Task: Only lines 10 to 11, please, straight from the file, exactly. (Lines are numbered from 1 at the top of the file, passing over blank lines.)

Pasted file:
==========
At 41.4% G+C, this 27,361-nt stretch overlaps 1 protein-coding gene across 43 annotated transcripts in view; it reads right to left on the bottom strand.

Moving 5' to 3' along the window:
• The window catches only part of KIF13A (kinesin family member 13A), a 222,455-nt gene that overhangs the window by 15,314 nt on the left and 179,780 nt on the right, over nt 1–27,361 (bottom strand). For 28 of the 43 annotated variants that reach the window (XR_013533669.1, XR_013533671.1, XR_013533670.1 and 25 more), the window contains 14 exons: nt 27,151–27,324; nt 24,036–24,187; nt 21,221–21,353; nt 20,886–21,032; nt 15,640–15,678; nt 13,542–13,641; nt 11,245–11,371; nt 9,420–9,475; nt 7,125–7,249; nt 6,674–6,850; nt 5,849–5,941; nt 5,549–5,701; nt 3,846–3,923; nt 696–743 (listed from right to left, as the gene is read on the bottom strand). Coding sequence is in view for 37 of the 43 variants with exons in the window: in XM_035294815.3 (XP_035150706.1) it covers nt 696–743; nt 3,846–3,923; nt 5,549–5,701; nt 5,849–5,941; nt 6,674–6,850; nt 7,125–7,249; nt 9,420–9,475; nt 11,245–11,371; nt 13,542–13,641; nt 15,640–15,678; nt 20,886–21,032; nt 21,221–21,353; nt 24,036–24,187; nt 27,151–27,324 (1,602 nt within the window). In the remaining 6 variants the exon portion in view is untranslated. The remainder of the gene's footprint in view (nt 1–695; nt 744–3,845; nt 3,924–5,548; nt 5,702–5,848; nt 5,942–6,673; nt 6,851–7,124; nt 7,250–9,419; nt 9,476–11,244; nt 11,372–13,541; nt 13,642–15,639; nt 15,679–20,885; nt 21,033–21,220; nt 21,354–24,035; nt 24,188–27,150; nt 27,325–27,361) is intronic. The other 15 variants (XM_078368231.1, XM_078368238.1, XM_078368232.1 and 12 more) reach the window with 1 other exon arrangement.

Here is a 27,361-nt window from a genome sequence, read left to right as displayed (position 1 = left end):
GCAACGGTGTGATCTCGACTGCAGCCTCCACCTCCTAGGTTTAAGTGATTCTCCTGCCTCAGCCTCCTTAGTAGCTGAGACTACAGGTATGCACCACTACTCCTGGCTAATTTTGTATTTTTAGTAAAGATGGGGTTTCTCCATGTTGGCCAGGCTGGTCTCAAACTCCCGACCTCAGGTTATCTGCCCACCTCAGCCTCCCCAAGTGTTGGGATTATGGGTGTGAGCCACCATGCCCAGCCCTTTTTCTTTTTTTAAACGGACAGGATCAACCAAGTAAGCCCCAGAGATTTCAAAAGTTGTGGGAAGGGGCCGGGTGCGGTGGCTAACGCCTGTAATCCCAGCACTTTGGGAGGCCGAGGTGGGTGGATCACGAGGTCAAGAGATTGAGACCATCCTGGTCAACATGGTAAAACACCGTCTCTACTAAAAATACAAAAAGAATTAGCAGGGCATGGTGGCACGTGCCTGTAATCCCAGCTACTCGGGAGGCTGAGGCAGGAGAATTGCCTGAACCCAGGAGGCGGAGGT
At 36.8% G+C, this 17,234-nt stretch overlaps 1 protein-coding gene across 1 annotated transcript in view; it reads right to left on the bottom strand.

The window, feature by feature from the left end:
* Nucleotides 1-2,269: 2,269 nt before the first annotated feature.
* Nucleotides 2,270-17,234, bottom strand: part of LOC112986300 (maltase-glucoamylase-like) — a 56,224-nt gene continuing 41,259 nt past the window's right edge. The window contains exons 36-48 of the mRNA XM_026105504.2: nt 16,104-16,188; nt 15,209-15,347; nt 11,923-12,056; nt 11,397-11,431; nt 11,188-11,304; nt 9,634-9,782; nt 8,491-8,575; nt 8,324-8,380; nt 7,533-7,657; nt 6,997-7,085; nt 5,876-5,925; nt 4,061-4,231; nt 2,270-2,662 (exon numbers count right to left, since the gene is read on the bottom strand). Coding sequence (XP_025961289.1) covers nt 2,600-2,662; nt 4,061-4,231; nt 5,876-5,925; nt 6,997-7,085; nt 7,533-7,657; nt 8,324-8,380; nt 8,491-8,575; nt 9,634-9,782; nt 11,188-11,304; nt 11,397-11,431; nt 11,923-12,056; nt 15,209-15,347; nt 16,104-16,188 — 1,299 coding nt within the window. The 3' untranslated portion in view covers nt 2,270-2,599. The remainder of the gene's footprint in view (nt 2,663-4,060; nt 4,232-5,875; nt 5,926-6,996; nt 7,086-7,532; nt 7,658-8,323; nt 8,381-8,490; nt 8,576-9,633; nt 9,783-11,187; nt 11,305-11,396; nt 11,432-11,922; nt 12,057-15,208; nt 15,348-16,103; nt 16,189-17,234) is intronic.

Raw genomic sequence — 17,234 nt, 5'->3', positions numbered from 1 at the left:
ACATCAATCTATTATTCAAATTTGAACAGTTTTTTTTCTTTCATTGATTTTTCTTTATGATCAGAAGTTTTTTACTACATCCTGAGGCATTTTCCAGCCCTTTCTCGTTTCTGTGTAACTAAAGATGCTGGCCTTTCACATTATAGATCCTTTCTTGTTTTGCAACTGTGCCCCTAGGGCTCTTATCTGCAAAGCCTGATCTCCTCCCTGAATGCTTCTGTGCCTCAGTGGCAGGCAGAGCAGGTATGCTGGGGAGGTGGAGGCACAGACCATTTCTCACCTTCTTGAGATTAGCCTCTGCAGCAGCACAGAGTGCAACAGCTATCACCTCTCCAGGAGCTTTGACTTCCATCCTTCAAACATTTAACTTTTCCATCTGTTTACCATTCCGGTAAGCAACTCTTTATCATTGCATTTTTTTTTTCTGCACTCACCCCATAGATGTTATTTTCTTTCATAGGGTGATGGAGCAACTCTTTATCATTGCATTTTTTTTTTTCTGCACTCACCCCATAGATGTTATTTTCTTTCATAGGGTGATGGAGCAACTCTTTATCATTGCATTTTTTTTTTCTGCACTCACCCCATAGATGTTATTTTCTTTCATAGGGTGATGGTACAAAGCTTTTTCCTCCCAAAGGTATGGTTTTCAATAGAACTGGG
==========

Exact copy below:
Raw genomic sequence — 17,234 nt, 5'->3', positions numbered from 1 at the left:
ACATCAATCTATTATTCAAATTTGAACAGTTTTTTTTCTTTCATTGATTTTTCTTTATGATCAGAAGTTTTTTACTACATCCTGAGGCATTTTCCAGCCCTTTCTCGTTTCTGTGTAACTAAAGATGCTGGCCTTTCACATTATAGATCCTTTCTTGTTTTGCAACTGTGCCCCTAGGGCTCTTATCTGCAAAGCCTGATCTCCTCCCTGAATGCTTCTGTGCCTCAGTGGCAGGCAGAGCAGGTATGCTGGGGAGGTGGAGGCACAGACCATTTCTCACCTTCTTGAGATTAGCCTCTGCAGCAGCACAGAGTGCAACAGCTATCACCTCTCCAGGAGCTTTGACTTCCATCCTTCAAACATTTAACTTTTCCATCTGTTTACCATTCCGGTAAGCAACTCTTTATCATTGCATTTTTTTTTTCTGCACTCACCCCATAGATGTTATTTTCTTTCATAGGGTGATGGAGCAACTCTTTATCATTGCATTTTTTTTTTTCTGCACTCACCCCATAGATGTTATTTTCTTTCATAGGGTGATGGAGCAACTCTTTATCATTGCATTTTTTTTTTCTGCACTCACCCCATAGATGTTATTTTCTTTCATAGGGTGATGGTACAAAGCTTTTTCCTCCCAAAGGTATGGTTTTCAATAGAACTGGG